The Art of Improvisation

I like to listen to instrumental music when I'm working, free of the chance that lyrics might not match my mindset or mood.  Lately I have been playing Jazz in the studio. One Saturday morning we discussed how much improvisation was in the music.

Some people might consider abstract painting to be rather improvisational but mistake the one who is painting as not have any model from which to work. The top two definitions on Google describe improvisation as performing "extemporaneously". 

Keith Jarret is one of my favorite improvisational pianists and to watch him play makes it clear that performing extemporaneously requires a method of knowing how each note will resonate with all the others that are sounding, not only by tone and harmony, but by how long the sound is allowed to linger, the speed with which the fingers move, and the strength with which the the keys are struck.  Everything Jarret has ever known working with what he feels and experiences in the moment determines what comes next.  It is not rehearsed, but it is not without a method or plan.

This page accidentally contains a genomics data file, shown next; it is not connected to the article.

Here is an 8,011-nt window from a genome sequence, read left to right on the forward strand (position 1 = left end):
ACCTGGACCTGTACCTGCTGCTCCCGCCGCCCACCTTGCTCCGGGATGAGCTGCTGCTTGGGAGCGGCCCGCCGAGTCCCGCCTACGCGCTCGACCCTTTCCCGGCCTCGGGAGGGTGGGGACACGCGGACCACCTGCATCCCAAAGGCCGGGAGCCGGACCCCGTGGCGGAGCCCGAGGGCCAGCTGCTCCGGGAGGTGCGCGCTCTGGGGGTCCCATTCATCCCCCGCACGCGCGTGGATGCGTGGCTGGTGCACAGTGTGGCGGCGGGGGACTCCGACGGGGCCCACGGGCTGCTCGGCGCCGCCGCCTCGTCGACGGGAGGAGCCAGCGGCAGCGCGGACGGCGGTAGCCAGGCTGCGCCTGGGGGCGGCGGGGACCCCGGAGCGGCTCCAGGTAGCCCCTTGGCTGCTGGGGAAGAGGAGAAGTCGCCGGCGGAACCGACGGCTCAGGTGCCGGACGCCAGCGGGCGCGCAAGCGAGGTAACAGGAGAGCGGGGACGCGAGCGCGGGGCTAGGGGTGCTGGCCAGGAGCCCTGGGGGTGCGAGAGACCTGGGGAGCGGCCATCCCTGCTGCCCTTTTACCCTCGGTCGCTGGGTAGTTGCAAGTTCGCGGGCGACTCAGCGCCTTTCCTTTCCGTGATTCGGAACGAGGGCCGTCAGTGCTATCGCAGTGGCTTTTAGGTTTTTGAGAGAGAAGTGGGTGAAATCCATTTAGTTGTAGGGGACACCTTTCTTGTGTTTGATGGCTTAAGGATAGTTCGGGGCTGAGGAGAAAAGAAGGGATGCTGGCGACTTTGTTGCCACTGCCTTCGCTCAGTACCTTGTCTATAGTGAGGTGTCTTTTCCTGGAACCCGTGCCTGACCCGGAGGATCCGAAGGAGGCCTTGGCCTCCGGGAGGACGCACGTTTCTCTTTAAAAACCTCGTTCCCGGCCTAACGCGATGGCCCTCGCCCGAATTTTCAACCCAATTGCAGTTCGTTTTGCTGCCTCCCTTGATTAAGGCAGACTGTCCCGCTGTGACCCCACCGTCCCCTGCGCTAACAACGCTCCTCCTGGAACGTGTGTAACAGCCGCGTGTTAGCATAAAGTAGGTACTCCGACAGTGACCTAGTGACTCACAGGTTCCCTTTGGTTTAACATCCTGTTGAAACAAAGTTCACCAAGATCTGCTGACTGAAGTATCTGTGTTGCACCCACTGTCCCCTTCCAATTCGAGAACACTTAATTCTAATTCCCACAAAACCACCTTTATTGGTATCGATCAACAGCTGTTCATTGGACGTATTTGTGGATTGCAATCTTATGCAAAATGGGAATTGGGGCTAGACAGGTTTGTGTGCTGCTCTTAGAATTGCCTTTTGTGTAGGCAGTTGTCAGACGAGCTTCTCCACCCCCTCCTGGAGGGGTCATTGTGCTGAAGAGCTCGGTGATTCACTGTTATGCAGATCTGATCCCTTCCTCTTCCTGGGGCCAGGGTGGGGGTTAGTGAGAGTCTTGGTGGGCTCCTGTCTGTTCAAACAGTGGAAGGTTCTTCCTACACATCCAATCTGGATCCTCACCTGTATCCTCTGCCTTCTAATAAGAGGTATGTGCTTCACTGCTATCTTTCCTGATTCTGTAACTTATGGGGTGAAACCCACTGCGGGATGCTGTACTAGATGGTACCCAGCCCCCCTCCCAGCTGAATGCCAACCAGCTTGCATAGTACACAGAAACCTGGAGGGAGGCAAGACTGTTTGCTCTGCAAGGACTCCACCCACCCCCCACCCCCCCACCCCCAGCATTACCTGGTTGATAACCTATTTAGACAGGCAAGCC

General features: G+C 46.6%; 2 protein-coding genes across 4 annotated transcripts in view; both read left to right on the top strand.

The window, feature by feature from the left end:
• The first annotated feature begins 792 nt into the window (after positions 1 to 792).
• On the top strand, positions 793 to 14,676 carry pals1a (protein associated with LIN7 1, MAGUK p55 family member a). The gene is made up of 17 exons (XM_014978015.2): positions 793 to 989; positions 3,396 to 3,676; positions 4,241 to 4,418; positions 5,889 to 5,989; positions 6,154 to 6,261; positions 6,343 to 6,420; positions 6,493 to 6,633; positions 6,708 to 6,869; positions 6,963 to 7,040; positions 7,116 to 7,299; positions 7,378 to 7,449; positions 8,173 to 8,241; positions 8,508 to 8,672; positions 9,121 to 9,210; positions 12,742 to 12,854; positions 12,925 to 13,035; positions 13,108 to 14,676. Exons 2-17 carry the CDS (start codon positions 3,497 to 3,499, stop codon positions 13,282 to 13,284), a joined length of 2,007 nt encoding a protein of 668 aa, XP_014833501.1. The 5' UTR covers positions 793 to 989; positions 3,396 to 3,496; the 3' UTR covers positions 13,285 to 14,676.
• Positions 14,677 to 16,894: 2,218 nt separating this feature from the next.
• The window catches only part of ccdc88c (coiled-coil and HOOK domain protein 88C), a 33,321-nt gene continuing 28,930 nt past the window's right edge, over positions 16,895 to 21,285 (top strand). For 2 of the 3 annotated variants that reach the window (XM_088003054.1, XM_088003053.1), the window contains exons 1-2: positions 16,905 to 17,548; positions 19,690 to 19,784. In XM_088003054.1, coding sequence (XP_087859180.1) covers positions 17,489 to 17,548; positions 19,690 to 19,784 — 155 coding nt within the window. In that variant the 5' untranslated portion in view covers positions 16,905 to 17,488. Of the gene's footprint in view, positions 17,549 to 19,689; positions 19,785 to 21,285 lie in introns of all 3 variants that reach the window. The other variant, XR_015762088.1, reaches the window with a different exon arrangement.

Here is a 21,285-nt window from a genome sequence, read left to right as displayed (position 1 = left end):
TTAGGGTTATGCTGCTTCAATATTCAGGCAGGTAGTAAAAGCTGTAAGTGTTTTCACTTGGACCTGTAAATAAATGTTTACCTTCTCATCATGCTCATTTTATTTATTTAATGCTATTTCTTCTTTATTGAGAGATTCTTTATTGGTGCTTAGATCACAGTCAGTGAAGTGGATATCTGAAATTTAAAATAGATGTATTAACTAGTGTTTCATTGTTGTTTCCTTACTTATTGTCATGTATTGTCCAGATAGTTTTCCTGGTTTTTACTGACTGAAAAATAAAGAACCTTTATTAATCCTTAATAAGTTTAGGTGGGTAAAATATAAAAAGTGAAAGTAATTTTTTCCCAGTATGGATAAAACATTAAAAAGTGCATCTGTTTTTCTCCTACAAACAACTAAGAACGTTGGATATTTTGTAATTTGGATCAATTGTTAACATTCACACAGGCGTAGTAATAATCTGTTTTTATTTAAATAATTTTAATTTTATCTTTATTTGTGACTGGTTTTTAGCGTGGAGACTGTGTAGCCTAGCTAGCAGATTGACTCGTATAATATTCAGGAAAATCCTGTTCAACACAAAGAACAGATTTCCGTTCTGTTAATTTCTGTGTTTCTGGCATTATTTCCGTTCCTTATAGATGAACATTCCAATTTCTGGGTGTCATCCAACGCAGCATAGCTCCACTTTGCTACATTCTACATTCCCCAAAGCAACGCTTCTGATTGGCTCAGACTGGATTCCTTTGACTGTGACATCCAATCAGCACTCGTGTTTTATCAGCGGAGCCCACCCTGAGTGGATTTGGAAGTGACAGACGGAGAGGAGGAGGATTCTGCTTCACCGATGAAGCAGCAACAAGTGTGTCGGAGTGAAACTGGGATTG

When this level of creative insight is translated into life, every moment is an opportunity to do more than replicate and fix the way things ought to be, it is an opportunity to invent and progress in ways set standards simply can't allow. The ability to know and effectively use one's creative ability is the difference that produces the freedom to innovate and the mastery of life.

In studio, I do not necessarily teach "How to draw a landscape" or  "How to paint an orange."  Those who are studying this abstract method are having the experiences they need to know what to do as they extemporaneously or in visual art terms, expressionistically bring life to a piece of paper or canvas.

The abstract artist asks questions like "What happens when I see things this way" and "How do I blend from this to that?" strengthening and deepening the experiences.  This brings the ability to improvise to what otherwise would be just another imitation.  These same skills translate into every area of our lives including the relationships with oneself, others, and one's work.  

The abstract method is an effective, enjoyable way to develop personal and professional creative skill and community. Consider improvising a little art into your life's work

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